Monday, October 24, 2016

Romans vs Irish. Round 2 of Barrage's LADG Tournament

A Headless Body Production

Venue:   Havre De Grace Community Center
Event:    Barrage's L'Art de la Guerre's Open Tournament, Round 2,
Players: Phil Gardocki, running Republican Roman
                   David Guinn, Feudal Irish.
Game System: L'Art de la Guerre, 200 points per side.
The Forces:
   Roman: Commanders  Marius, 3rd founder of Rome (Brilliant), Darrylius and Darrylius (Both Competent)
      8 Legionnaires, Heavy Impact Swordsmen, Armor
      2 Triarii, Heavy Spearmen, Armor (elite)
      1 Roman Cavalry, Medium Cavalry (elite)
      3 Velites, Light Infantry, Javelin (2 elite)
      2 Illyrians, Light Cavalry, Javelin
      1 Elephant (Mediocre)
      2 Extraordinarii, Medium Swordsmen (Elite)
      1 Thureophoroi, Medium Spearmen


The Irish...
Dominant troop types were Galloglaich (Elite Heavy Infantry Swordsmen, 2 Handed), Ostmen, (Heavy Infantry Swordsmen), Irish Foot (a mix of Medium Infantry Javelinmen and 2 Handed Swordsmen).


The Board:
The Romans win the initiative and elect to defend in the plains.  The other choice was to attack into the forest.

The Irish army is familiar to me, with Feudal Irish preceding my Anglo-Irish army.  On the Irish left was all the Heavy Foot, a mixture of Nobles and Galloglaich.  All 2 Handed Cutting Weapons.  The center is a group of allied Ostmen, Heavy Infantry, but no 2 Handed Weapons, and on his left were the Irish.  All Medium Foot, some 2 Handed Weapons, some Javelins.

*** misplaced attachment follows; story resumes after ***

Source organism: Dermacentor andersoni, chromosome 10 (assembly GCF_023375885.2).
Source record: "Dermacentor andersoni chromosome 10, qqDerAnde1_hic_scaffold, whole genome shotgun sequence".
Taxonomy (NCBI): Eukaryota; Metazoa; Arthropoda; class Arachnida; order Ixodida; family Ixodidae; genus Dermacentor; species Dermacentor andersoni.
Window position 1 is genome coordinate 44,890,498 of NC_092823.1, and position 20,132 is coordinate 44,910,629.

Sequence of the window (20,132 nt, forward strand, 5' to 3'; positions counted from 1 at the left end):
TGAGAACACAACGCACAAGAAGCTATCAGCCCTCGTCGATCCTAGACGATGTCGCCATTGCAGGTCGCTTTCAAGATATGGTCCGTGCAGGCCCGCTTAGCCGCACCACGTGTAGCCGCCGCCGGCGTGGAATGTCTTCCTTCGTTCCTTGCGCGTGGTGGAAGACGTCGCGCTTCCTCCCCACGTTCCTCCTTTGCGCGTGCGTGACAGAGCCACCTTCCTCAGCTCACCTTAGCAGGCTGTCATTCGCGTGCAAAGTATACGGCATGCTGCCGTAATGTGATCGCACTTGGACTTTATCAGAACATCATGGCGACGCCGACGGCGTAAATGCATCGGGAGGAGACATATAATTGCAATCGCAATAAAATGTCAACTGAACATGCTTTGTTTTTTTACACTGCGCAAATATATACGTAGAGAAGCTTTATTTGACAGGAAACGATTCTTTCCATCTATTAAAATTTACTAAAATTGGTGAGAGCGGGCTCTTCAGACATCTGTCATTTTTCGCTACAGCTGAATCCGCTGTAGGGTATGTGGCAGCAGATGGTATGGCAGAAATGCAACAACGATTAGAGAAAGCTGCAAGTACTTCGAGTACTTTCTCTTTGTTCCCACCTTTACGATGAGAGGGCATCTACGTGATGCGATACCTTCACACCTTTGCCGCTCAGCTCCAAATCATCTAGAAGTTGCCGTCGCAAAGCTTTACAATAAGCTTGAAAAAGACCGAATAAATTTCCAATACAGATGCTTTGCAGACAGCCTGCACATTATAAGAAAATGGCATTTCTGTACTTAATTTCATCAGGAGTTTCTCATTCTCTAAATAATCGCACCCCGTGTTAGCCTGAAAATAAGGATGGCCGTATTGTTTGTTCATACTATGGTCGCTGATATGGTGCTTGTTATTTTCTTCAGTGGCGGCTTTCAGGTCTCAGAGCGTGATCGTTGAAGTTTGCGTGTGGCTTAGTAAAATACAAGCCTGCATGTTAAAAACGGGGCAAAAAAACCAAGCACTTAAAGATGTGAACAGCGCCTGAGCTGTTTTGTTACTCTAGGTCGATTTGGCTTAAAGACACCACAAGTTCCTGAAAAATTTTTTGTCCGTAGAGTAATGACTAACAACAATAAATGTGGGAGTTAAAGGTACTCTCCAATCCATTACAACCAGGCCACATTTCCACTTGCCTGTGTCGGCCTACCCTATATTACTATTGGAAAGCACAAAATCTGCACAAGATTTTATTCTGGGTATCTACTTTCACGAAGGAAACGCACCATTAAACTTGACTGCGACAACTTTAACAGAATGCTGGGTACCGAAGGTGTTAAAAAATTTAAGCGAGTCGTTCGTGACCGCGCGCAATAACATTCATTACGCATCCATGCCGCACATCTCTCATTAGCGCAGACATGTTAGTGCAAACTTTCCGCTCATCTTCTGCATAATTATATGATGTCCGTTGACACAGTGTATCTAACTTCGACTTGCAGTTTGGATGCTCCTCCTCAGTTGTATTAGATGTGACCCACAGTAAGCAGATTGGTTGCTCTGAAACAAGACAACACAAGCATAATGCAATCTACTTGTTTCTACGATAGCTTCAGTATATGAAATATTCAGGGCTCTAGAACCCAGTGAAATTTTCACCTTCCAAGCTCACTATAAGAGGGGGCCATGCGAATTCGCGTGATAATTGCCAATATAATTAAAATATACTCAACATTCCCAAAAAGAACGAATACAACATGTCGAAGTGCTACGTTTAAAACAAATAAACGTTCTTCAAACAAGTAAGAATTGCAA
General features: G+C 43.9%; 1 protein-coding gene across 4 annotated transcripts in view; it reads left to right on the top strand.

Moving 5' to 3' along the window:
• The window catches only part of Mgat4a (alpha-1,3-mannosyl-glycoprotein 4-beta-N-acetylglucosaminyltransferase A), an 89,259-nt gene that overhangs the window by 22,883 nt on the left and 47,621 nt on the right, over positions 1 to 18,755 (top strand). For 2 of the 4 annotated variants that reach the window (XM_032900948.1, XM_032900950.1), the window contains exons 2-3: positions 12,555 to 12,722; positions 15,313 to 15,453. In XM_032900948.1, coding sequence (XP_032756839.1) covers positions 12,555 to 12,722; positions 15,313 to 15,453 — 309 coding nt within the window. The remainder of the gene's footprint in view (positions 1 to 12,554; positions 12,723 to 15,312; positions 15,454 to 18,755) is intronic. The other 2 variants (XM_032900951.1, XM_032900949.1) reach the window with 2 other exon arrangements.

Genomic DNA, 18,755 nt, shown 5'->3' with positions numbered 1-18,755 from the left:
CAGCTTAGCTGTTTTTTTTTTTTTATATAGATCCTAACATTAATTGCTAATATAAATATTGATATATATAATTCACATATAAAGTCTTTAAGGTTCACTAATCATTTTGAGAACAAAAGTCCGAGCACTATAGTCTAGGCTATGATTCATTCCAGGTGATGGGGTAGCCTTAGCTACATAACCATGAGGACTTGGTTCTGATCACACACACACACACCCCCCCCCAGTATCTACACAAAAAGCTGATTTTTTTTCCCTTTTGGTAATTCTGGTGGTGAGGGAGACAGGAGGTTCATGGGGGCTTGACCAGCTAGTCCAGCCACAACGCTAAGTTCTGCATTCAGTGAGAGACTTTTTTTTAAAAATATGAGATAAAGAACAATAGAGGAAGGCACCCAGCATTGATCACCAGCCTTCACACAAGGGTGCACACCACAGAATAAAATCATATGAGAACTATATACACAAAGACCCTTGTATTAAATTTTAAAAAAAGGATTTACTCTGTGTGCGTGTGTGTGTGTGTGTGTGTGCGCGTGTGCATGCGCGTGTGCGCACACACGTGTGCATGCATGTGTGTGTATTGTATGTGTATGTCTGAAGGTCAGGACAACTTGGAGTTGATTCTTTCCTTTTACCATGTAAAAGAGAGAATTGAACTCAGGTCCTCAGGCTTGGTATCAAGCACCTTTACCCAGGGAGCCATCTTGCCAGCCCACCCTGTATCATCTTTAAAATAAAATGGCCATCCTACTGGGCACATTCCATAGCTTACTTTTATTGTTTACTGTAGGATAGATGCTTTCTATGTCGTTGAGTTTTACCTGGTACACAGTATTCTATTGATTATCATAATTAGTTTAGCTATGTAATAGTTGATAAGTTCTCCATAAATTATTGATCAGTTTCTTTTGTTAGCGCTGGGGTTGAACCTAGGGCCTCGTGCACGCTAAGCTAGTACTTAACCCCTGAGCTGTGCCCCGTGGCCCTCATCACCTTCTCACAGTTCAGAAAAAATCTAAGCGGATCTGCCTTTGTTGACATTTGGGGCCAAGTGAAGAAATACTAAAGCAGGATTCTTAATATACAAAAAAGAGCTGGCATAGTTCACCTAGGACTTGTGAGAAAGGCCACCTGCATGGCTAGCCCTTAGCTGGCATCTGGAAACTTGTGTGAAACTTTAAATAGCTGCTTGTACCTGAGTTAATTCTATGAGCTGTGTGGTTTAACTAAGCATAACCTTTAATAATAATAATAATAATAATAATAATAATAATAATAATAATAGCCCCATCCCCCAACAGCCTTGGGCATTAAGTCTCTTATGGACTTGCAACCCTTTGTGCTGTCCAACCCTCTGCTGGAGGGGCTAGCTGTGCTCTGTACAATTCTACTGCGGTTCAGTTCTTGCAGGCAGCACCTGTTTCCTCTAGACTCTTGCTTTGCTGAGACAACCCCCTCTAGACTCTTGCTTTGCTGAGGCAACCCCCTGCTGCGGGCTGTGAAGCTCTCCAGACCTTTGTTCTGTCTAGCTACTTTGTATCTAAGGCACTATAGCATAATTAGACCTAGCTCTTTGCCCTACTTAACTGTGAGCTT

On the Roman left is the Triarii command, 2 Triarii, 2 Legionnaire , and 3 Skirmishers.  Their mission is to keep the flank secure for the center command.  They will engage only as needed.   The center is 6 Legionnaire units, supported by a single Medium Cavalry.  On the left, hidden in two ambushes, is the command of Medium Foot backed by an Elephant.

Here is the plan.  At this time the Irish does not know if there is a flank march or not.  This should lead to some indecisiveness on turn 1.  The Irish line is much wider, and a lot of it has 2 Handed Weapons, effectively negating the Roman Armor advantage.  But the Irish line has the 2 Handed Weapons on the flanks, while the Ostmen in the center, do not.  My plan is to press the center, and yield to the flanks for as long as possible.  This might be possible due to the slower movement rates of the Heavy Infantry.  We will see.

The Roman left is Legionaries to the end, then Triarii for some depth to hold a refused flank.

On the right, behind the hill and in the field is the command with the Extraordinarii and the Elephant.
Marius's view from the center.  The main command of Legionaries is directly across from the Ostmen.  The Legions are have a +2 advantage on contact (impact and armor) and +1 for followup (armor) but could be +2 as half or more of the Ostmen should have cohesion hits.